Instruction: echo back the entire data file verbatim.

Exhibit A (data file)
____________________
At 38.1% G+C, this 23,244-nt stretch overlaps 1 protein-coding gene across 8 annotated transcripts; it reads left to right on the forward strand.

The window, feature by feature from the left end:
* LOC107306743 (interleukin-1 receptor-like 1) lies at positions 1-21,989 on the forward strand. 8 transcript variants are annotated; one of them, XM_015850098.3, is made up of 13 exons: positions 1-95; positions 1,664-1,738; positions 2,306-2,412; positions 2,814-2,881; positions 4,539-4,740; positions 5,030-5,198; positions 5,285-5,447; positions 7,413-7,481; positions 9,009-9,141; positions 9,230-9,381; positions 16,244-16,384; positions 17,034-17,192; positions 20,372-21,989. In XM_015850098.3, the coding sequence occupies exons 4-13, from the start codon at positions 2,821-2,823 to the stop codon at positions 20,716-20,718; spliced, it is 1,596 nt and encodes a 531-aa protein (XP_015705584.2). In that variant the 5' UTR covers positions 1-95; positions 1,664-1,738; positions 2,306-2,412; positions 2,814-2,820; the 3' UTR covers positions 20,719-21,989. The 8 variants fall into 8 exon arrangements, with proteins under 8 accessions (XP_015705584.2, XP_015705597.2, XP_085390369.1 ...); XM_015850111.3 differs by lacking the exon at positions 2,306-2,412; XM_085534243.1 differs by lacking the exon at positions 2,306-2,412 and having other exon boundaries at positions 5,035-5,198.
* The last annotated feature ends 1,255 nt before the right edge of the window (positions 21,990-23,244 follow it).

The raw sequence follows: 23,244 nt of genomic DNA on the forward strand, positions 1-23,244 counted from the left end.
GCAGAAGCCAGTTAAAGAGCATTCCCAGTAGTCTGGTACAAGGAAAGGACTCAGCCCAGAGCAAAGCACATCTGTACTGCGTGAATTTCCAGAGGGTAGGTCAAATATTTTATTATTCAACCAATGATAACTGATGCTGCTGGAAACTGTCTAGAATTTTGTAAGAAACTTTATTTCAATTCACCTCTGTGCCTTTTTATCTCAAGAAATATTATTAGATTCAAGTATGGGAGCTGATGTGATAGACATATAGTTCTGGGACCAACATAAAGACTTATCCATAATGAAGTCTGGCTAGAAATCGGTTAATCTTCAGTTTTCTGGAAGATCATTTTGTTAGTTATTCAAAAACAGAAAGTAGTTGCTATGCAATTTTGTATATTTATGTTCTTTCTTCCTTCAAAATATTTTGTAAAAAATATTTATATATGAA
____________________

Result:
At 38.1% G+C, this 23,244-nt stretch overlaps 1 protein-coding gene across 8 annotated transcripts; it reads left to right on the forward strand.

The window, feature by feature from the left end:
* LOC107306743 (interleukin-1 receptor-like 1) lies at positions 1-21,989 on the forward strand. 8 transcript variants are annotated; one of them, XM_015850098.3, is made up of 13 exons: positions 1-95; positions 1,664-1,738; positions 2,306-2,412; positions 2,814-2,881; positions 4,539-4,740; positions 5,030-5,198; positions 5,285-5,447; positions 7,413-7,481; positions 9,009-9,141; positions 9,230-9,381; positions 16,244-16,384; positions 17,034-17,192; positions 20,372-21,989. In XM_015850098.3, the coding sequence occupies exons 4-13, from the start codon at positions 2,821-2,823 to the stop codon at positions 20,716-20,718; spliced, it is 1,596 nt and encodes a 531-aa protein (XP_015705584.2). In that variant the 5' UTR covers positions 1-95; positions 1,664-1,738; positions 2,306-2,412; positions 2,814-2,820; the 3' UTR covers positions 20,719-21,989. The 8 variants fall into 8 exon arrangements, with proteins under 8 accessions (XP_015705584.2, XP_015705597.2, XP_085390369.1 ...); XM_015850111.3 differs by lacking the exon at positions 2,306-2,412; XM_085534243.1 differs by lacking the exon at positions 2,306-2,412 and having other exon boundaries at positions 5,035-5,198.
* The last annotated feature ends 1,255 nt before the right edge of the window (positions 21,990-23,244 follow it).

The raw sequence follows: 23,244 nt of genomic DNA on the forward strand, positions 1-23,244 counted from the left end.
GCAGAAGCCAGTTAAAGAGCATTCCCAGTAGTCTGGTACAAGGAAAGGACTCAGCCCAGAGCAAAGCACATCTGTACTGCGTGAATTTCCAGAGGGTAGGTCAAATATTTTATTATTCAACCAATGATAACTGATGCTGCTGGAAACTGTCTAGAATTTTGTAAGAAACTTTATTTCAATTCACCTCTGTGCCTTTTTATCTCAAGAAATATTATTAGATTCAAGTATGGGAGCTGATGTGATAGACATATAGTTCTGGGACCAACATAAAGACTTATCCATAATGAAGTCTGGCTAGAAATCGGTTAATCTTCAGTTTTCTGGAAGATCATTTTGTTAGTTATTCAAAAACAGAAAGTAGTTGCTATGCAATTTTGTATATTTATGTTCTTTCTTCCTTCAAAATATTTTGTAAAAAATATTTATATATGAA